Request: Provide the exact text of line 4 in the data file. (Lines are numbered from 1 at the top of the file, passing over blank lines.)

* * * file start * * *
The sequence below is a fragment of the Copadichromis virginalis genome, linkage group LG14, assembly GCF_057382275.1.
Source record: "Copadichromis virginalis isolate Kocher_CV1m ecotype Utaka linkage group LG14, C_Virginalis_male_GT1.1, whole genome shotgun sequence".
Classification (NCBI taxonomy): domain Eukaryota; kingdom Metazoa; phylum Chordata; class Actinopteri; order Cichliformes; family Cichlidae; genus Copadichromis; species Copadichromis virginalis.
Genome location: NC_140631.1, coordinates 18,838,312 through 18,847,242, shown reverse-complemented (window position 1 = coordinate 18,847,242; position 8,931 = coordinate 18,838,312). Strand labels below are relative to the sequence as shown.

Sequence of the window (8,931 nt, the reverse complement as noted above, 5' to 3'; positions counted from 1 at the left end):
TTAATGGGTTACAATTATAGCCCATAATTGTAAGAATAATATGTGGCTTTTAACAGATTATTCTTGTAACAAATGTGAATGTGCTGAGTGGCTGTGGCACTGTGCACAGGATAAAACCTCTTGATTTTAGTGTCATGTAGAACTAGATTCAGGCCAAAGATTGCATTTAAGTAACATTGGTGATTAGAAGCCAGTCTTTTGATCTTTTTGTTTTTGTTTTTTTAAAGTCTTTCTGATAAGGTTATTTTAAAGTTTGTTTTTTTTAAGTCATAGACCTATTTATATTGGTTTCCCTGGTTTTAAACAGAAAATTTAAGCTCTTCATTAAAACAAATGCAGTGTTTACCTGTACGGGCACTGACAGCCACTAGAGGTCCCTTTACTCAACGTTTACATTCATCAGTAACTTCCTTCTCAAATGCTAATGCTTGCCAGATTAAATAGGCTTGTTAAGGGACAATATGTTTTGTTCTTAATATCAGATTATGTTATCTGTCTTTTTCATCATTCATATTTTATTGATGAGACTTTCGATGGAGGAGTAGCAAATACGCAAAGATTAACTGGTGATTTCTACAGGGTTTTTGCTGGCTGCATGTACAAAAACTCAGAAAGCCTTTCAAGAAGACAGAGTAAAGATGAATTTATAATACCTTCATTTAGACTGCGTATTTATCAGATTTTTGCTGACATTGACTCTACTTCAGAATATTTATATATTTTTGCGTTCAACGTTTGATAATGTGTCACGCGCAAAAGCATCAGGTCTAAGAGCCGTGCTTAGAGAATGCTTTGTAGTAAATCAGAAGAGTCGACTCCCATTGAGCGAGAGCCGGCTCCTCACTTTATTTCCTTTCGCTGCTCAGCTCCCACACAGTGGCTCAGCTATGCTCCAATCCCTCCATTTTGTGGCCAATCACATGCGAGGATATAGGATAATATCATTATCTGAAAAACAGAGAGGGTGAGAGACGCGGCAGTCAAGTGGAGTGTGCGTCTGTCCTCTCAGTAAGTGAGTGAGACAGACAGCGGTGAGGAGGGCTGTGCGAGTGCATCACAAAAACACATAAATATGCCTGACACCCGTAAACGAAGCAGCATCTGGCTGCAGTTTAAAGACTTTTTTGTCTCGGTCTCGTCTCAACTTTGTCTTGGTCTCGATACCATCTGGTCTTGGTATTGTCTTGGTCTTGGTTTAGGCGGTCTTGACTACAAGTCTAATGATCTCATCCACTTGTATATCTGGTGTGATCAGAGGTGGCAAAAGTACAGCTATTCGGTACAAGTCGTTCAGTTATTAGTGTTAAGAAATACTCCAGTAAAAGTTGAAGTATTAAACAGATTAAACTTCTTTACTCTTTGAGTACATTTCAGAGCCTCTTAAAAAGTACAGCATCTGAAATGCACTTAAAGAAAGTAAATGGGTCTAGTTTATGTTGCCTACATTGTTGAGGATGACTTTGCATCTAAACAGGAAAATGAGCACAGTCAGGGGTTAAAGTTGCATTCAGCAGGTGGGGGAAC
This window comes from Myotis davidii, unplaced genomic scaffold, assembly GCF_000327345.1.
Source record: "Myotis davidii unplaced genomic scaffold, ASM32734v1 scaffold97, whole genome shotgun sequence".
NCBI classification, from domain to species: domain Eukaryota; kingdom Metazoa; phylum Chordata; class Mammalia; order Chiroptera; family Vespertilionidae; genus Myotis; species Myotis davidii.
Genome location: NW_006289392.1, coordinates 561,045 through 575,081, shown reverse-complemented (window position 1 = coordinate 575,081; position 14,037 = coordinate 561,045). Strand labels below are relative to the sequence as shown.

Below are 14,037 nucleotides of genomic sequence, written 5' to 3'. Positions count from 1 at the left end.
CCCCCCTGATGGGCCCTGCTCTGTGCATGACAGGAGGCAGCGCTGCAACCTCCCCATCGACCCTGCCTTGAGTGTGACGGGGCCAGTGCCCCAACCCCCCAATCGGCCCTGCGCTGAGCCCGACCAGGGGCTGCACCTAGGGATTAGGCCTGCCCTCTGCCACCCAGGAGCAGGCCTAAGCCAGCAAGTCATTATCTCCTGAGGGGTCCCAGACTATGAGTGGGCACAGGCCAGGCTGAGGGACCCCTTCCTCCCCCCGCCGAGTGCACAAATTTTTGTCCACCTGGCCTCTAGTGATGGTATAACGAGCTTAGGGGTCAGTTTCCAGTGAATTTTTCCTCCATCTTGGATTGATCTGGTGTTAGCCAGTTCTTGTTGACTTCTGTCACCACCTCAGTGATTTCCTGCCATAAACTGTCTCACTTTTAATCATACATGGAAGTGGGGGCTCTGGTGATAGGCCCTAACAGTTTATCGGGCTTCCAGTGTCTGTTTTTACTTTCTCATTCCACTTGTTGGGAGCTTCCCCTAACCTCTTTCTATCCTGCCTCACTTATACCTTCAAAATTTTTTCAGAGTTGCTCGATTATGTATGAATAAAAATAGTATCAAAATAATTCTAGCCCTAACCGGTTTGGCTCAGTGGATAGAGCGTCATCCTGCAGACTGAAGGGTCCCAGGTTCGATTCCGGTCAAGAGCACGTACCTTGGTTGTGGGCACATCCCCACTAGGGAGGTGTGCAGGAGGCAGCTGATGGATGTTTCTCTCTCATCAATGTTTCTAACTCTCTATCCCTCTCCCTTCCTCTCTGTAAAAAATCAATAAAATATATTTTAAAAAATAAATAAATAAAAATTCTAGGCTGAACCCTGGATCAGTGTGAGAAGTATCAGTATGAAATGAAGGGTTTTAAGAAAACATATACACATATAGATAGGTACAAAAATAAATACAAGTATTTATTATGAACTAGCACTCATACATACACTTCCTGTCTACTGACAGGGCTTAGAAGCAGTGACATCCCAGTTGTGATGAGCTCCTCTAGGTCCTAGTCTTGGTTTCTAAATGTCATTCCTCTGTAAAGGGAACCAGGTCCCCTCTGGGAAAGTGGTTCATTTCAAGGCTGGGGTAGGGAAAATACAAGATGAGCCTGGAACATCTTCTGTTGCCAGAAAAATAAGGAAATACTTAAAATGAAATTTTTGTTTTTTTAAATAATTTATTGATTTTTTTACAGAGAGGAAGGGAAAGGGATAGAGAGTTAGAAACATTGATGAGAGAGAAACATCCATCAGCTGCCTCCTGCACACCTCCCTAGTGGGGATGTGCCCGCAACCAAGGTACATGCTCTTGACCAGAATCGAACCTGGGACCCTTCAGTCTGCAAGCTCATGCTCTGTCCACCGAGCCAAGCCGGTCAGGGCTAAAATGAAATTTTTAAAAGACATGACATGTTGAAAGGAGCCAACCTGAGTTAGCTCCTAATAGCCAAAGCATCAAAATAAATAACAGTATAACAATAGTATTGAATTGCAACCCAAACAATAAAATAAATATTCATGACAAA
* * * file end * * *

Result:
Genome location: NC_140631.1, coordinates 18,838,312 through 18,847,242, shown reverse-complemented (window position 1 = coordinate 18,847,242; position 8,931 = coordinate 18,838,312). Strand labels below are relative to the sequence as shown.